Oliver Wendell Holmes Picture

Oliver Wendell Holmes

Oliver Wendell Holmes (1809-1894), American physician and author, contributed to the advancement of medicine and wrote witty essays and popular poems. Full bioPhoto Credit: Oliver Wendell Holmes 1855 by Hezekiah Wright Smith (CC BY PD)

Phillis Wheatley Picture

Phillis Wheatley

Phillis Wheatley (ca. 1753-1784), the first African American woman poet, was a celebrated literary figure in Boston during the Revolutionary era. Full bio. Photo Credit: Memoir and Poems of Phillis Wheatley by William S. Pendleton (CC BY PD)

Ralph Emerson Picture

Ralph Waldo Emerson

Whether he wrote prose or verse, Emerson was a poet with a poet's gift of metaphor. Both his lectures and his published works were filled from the first with telling phrases, with wisdom startlingly expressed. His next book, after the second series of essays, was a volume of his poems. They proved to be irregular in form and movingly individual in expression. Full bio. Photo Credit: Ralph Waldo Emerson, 1803-1882 (CC BY PD)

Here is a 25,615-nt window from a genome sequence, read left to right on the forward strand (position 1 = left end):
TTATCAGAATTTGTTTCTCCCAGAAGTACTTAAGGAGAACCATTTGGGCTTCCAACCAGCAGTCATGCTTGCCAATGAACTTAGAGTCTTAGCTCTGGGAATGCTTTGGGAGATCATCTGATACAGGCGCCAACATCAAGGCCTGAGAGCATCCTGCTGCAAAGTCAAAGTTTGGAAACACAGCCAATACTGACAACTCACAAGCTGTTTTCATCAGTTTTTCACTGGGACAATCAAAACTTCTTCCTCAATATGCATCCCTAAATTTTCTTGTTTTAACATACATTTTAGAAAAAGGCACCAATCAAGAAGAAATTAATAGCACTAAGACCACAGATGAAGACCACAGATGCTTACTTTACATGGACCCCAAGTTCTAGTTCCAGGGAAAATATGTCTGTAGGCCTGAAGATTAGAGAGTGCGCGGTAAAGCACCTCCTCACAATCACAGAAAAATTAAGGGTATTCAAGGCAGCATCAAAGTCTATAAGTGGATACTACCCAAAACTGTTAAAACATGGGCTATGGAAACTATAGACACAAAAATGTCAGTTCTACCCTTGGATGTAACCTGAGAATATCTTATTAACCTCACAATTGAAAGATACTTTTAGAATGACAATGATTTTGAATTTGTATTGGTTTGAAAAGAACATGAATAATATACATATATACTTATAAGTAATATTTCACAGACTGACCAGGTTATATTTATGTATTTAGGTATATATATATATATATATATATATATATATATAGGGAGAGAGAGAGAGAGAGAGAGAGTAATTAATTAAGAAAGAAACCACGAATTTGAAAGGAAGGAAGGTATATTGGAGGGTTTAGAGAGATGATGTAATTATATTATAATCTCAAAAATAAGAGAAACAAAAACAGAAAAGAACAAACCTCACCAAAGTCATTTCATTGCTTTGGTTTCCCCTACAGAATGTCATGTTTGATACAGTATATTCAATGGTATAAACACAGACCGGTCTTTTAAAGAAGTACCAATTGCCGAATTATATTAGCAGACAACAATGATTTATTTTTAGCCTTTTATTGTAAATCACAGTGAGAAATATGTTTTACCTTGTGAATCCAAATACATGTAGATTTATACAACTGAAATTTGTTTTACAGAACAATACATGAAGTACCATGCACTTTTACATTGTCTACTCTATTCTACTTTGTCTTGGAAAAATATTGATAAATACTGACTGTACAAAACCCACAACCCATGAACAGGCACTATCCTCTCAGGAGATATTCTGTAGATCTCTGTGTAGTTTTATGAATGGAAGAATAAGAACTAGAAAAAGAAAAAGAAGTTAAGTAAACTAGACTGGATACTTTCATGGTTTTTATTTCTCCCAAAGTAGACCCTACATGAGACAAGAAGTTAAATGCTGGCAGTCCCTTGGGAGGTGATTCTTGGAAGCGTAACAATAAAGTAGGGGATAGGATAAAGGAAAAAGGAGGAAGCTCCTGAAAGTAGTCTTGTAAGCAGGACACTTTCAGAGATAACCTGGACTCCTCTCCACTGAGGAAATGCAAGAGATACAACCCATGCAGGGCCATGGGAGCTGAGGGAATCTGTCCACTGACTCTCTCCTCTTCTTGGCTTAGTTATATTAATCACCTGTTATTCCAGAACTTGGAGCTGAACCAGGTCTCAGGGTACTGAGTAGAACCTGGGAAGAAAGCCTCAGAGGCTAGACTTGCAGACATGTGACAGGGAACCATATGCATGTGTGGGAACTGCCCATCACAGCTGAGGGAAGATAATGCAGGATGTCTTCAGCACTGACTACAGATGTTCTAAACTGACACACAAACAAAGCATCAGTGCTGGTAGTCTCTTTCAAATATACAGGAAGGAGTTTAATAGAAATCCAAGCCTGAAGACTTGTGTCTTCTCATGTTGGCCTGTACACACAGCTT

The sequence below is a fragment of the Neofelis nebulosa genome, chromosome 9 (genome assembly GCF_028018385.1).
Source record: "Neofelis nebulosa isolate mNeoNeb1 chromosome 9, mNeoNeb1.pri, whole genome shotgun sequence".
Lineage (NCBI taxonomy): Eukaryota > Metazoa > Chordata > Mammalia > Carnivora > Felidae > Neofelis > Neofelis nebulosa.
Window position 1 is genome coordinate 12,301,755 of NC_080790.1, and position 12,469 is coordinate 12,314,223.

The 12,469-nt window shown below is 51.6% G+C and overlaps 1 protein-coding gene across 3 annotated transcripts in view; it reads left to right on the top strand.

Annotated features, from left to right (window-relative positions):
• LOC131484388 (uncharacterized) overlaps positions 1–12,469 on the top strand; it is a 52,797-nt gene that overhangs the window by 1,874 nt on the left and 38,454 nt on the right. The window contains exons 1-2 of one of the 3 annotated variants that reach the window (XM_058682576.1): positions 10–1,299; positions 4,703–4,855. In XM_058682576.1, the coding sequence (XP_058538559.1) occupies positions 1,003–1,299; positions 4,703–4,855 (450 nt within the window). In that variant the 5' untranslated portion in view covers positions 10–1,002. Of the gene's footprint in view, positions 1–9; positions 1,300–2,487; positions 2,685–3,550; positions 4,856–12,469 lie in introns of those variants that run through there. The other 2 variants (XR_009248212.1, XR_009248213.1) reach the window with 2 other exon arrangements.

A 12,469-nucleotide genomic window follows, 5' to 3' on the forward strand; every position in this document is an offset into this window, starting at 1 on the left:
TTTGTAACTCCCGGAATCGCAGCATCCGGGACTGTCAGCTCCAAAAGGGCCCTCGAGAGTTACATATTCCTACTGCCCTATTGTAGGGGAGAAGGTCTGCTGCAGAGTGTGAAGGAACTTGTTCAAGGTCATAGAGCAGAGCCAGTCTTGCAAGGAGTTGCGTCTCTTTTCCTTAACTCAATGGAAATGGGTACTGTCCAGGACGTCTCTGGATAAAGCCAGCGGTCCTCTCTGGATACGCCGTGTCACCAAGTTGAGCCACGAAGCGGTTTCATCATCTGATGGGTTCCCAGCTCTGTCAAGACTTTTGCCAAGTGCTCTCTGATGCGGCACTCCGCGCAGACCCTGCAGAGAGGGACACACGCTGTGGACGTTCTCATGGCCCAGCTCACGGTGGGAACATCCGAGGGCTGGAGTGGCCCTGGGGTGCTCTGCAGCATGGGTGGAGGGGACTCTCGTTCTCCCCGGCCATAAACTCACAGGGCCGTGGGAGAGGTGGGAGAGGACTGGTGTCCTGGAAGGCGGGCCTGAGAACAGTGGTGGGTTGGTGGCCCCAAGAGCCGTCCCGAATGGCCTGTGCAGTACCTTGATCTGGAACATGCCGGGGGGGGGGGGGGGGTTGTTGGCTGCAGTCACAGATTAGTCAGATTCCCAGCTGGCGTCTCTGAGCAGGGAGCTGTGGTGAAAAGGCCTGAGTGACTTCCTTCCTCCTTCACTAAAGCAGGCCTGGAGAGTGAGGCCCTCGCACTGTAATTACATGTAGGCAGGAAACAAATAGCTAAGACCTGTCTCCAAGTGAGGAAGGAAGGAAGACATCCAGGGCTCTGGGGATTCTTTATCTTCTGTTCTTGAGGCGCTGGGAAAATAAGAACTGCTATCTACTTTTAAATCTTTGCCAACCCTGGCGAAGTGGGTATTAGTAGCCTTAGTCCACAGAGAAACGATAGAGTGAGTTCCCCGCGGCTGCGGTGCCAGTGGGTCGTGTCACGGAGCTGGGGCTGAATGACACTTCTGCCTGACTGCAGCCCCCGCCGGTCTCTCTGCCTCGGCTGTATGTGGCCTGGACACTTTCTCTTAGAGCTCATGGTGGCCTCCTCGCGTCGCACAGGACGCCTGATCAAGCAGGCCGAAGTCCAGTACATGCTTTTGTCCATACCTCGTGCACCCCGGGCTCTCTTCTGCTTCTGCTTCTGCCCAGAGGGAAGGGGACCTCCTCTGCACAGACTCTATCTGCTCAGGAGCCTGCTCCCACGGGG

Robert Frost Photo

Robert Frost

Robert Lee Frost (1874-1963) was an intentionally American and traditionalist poet in an age of internationalized and experimental art. He used New England idioms, characters, and settings, recalling the roots of American culture, to get at universal experience. Even in the 21st century, Frost and his work continue to be studied by scholars around the world.  Full bio. Photo Credit: Robert Frost by Walter Albertin (CC BY PD/NO RIGHTS RESTRICTIONS KNOWN)

T.S. Eliot Photo

T.S. Eliot

Thomas Stearns Eliot (1888-1965), American-English author, was one of the most influential poets writing in English in the 20th century, one of the most seminal critics, an interesting playwright, and an editor and publisher.  Full bio. Photo Credit: T.S. Eliot by Ellie Koczela (CC BY-SA 4.0 DEED)